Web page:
Idlis are steamed rice cakes. Idli (/ɪdliː/) is a traditional breakfast in South Indian households. Idli is a savoury cake that is popular throughout India and neighbouring countries like Sri Lanka. The cakes are made by steaming a batter consisting of fermented black lentils (de-husked) and rice. The fermentation process breaks down the starches so that they are more readily metabolized by the body.
Idli has several variations, including rava idli, which is made from semolina. Regional variants include sanna of Konkan and Enduri Pitha of Odisha.
To make Idli, four parts uncooked rice (Idli rice or parboiled rice) to one part whole white lentil (urad dal, vigna mungo) are soaked separately for at least four hours to six hours or overnight. Optionally spices such as fenugreek seeds can be added at the time of soaking for additional flavor. Once done soaking, the lentils are ground to a fine paste and the rice is separately coarsely ground, then they are combined. Next, the mixture is left to ferment overnight during which its volume will more than double. After fermentation some of the batter may be kept as a starter culture for the next batch. The finished idli batter is put into greased moulds of an idli tray or “tree” for steaming. The perforated molds allow the idlis to be cooked evenly. The tree holds the trays above the level of boiling water in a pot, and the pot is covered until the idlis are done (about 10–25 minutes, depending on size). A more traditional method is to use leaves instead of molds.
For party picnic, cocktail idlis can be prepared as well
For making the Rainbow idlis, I use green chutney made with Mint and Coriander (Dhaniya Pudina) and red chutney made with Date Tamarind(Khajur Imli).
Since plain idlis are mild in taste, a condiment is considered essential. Idlis are often served with sambar but this varies greatly by region and personal taste. Idlis are also frequently served with chutnies (coconut based), kaara chutney (onion based) or Spicy Fish Curries. The dry spice mixture podi is convenient while traveling.
- 2 cups Rice
- 1 cup Urad Daal (white)
- 11/2 tbsp Salt
- A pinch of Baking Soda
- Oil (for greasing the pans)
- Pick, wash and soak the rice and daal overnight or for 8 hours.
- Grind rice coarsely in a blender.
- Grind the daal into a smooth and forthy paste.
- Now mix the grinded rice and daal together into a batter.
- Mix salt and set aside in a warm place for 8-9 hours or overnight for fermenting.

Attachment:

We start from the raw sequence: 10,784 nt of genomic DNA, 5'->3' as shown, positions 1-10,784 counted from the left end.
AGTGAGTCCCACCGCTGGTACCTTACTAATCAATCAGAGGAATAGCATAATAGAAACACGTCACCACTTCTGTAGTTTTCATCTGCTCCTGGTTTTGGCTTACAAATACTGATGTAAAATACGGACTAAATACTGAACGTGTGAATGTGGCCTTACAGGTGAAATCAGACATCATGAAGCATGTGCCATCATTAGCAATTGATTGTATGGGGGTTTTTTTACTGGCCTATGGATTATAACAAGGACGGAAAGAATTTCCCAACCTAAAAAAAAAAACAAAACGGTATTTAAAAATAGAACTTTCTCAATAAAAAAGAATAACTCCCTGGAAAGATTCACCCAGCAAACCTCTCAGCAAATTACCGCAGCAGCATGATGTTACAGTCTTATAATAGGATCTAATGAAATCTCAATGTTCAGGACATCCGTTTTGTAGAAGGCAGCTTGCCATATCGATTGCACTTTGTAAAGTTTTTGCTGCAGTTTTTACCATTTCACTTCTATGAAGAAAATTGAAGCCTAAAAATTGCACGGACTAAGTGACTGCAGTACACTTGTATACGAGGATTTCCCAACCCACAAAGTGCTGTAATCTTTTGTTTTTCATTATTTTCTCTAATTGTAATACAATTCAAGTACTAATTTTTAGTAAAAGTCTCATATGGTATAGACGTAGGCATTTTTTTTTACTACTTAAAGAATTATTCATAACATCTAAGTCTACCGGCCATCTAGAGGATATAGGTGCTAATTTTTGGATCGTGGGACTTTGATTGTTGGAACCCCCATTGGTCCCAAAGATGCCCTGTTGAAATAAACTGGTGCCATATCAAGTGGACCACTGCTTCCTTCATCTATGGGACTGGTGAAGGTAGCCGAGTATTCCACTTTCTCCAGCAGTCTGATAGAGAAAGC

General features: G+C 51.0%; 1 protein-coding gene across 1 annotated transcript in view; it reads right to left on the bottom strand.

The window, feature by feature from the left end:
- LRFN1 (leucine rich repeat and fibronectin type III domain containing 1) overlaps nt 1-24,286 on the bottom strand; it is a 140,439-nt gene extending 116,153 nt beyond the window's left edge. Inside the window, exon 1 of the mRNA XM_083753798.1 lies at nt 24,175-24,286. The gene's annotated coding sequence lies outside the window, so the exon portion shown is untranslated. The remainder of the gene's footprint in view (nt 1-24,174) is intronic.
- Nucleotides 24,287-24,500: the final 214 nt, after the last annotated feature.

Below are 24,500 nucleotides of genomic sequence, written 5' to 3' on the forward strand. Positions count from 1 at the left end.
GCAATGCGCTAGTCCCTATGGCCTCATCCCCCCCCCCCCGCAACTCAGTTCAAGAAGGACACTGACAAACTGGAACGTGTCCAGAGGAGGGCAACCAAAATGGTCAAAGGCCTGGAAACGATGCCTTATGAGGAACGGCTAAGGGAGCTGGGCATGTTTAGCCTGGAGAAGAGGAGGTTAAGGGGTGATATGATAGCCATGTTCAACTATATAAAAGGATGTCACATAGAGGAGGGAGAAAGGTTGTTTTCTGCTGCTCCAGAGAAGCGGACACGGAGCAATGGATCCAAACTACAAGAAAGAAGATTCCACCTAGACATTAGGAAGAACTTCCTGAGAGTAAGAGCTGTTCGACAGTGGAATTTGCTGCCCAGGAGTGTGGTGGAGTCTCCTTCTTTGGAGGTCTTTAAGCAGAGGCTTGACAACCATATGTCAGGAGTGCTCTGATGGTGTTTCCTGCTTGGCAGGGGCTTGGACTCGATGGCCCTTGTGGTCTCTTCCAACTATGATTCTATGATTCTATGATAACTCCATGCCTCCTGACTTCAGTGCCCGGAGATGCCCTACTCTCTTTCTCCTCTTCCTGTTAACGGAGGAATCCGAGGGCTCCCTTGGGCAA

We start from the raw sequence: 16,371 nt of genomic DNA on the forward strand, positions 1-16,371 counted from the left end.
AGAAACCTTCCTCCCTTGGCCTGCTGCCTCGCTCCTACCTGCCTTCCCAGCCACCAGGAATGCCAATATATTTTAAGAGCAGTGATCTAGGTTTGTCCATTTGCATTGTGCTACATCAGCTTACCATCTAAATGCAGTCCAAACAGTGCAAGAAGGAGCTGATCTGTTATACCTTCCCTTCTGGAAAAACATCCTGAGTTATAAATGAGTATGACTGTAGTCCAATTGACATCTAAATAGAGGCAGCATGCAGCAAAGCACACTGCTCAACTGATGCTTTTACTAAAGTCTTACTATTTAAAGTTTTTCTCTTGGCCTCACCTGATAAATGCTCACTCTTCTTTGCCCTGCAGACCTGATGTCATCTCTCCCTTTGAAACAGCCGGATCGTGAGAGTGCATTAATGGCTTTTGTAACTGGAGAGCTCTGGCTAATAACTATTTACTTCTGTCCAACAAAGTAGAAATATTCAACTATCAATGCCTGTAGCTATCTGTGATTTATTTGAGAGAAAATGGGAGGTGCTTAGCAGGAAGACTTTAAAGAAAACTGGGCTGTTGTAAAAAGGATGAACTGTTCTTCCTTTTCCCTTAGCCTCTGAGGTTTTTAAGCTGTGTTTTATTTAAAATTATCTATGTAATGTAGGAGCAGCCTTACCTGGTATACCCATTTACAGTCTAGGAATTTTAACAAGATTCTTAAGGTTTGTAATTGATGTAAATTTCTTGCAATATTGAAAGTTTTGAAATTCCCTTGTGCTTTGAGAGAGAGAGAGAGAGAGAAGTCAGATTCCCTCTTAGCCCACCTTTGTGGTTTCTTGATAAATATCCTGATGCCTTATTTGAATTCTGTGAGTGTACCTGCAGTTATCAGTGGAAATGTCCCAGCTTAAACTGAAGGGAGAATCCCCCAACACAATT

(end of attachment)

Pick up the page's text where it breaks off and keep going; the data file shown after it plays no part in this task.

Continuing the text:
- Idlis are ready to be cooked when the batter is well fermented.
- Grease the idle holder or pan well and fill each of thm with 3/4th full of batter.
- Steam cook idlis on medium flame for about 10 minutes or until done.
- Use a butter knife to remove the idlis.
- Serve them with sambhar or chutney.
With the emigration of south Indians and Sri Lankans throughout the region and world, many variations on idli have been created in addition to the almost countless local variations. Hard-to-get ingredients and differing cooking customs have required changes in both ingredients and methods. Parboiled rice can reduce the soaking time considerably. Store-bought ground rice or cream of rice may also be used. Similarly, semolina or cream of wheat may be used for preparing rava idli (wheat idli). Yogurt may be added to provide the sour flavor for unfermented batters. Prepackaged mixes allow for almost instant idlis.
In addition to or instead of fenugreek other spices may be used such as such as mustard seeds, chile peppers, cumin, coriander, ginger, etc. Sugar may be added to make them sweet instead of savory. Idli may also be stuffed with a filling of potato, beans, carrot and masala. Leftover idlis can be cut-up and sautéed for a dish called idli upma. Rather than a stovetop steamer, microwave and automatic electric idli steamers are available with convenient non-stick coating. Batter preparation using a manual rocking rock grinder can be replaced by electric grinders or blenders (mixies). Many restaurants have also come up with fusion recipes of Idlis as idly manchurian, idly fry, chilly idly and a lot of different ideas.